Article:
"How was it that the very clear advice about the harmful consequences of treating people in the way that we're treating them seemed not to make any substantial impact on either the policy itself or the manner in which the policy was implemented? I don't think that anybody is going to look back on this as a kind of an example of the best that this country is capable of."
These are not the voices at the extreme end of the debate. They are the voices of experts who respect Ruddock and agree with his conviction that the people-smuggling trade threatens the ability of nations to take those refugees who are the most deserving of protection.
But they are convinced that an obsession with sending the message that Australia is not "a soft touch" to the people smugglers and those who are not refugees has blinded the government to the inhumanity of key aspects of its policy.
The stated aim of mandatory detention is to ensure that those with unfounded claims for asylum are available to be removed. But the policy has also been framed to deter others from coming, particularly since the Tampa, and this raises questions of law, morality and ethics.
"This policy that collectively punishes people who are themselves innocent in order to prevent other things occurring is clearly flawed in international law," says Paul Komesaroff, director of the Monash Centre for the Study of Ethics in Medicine and Society.
"But the other profound implication is the extent to which it is damaging to Australian society to embed at the level of public policy a practice that is deeply unethical: punishing individuals in order to achieve an exogenous public policy objective."
Will these views change the public attitude that has strongly supported the government? Maybe not.
Victorian Liberal MP Petro Georgiou told the Coalition party room meeting this week that he believed people were now more concerned about the issue of mandatory detention, particularly because of the number of stories concerning the psychological impact on children.
But that was before the admission by Bakhtryari, the asylum seeker accused of fraudulently obtaining a temporary protection visa, that it had been "many years" since he lived in Afghanistan.
While the admission will fuel doubts about the claims of unauthorised asylum seekers, the fact remains that the overwhelming majority of those who have come by boat have been found to be legitimate.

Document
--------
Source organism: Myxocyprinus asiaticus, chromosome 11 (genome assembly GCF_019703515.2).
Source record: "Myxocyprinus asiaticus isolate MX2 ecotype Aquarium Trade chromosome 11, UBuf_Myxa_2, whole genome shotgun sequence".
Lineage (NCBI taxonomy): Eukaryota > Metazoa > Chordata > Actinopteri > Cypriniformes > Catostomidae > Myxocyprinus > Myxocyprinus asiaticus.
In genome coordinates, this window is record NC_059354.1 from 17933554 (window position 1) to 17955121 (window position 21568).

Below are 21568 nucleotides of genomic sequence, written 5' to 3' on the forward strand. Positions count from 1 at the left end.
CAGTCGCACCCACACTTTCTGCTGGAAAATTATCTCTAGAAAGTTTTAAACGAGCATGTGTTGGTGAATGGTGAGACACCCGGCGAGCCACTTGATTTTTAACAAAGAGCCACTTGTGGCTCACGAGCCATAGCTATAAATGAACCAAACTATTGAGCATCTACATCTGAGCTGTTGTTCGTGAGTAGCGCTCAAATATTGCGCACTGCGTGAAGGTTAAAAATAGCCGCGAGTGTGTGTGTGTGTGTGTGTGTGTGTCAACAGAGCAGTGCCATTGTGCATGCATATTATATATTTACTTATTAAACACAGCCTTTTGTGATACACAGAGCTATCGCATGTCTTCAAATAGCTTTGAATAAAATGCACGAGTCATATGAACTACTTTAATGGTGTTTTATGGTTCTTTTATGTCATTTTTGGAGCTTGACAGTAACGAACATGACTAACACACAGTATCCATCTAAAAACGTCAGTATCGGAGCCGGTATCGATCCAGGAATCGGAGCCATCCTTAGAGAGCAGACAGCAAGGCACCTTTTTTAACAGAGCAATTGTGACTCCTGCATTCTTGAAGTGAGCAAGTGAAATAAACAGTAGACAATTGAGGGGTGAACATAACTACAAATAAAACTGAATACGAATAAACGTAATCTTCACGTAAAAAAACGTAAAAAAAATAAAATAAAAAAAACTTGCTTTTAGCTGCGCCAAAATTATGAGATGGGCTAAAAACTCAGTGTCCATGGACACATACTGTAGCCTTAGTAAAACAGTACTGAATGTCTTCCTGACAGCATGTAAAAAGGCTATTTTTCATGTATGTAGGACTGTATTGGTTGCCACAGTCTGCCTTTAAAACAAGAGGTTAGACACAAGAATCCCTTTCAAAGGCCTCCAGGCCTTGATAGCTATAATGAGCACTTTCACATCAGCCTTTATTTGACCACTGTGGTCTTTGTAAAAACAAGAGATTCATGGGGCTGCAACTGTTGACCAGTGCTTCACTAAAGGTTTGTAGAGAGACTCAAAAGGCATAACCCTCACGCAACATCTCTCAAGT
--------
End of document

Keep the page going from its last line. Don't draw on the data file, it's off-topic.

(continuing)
Amal Hassan Basry is one such person. She is one of seven survivors of the SIEV-X tragedy that claimed 353 lives last October to be offered a five-year protection visa by Australia because she had a family link to this country. Her husband has a temporary protection visa that will expire next year.
At her new home in Broadmeadows this week, she told her story to The Age, describing in near forensic detail how almost 400 people were coerced into boarding a small, unsafe and ill-equipped boat: the trip in five buses with curtains drawn to the apartments where they prepared for the voyage; the demand that the women and children board first, apparently to ensure the men followed; the refusal to return mobile phones surrendered the previous week; the attempt to plug a hole with material from a pair of jeans; the decision of the men not to let on that the engine had failed and could not be repaired; the sound of women screaming as the boat sank; the two mysterious lights in the distance as she clung on to the body of a drowned women; the rescue by Indonesian fishermen alerted when they saw floating luggage and bodies.
After saying all this through an interpreter, she looks at me intensely and says in English: "I was like a camera. I remember everything."
It was only as we are about to leave that she breaks down and cries, explaining that one son was still in Iran and feared being forcibly returned to Iraq to an uncertain fate.
At a mainland detention centre, I meet a man who had been on Nauru since his boat was intercepted at Ashmore Reef last November. He is there on medical grounds and is classified a "transitory person" under the government's post-Tampa legislation, with no right to seek a visa.
He is among several hundred Afghans who are awaiting the final decision on their appeals after their claims for refugee status were rejected, largely because of changed circumstances after the defeat of the Taliban. Almost 240 of them are from the Tampa.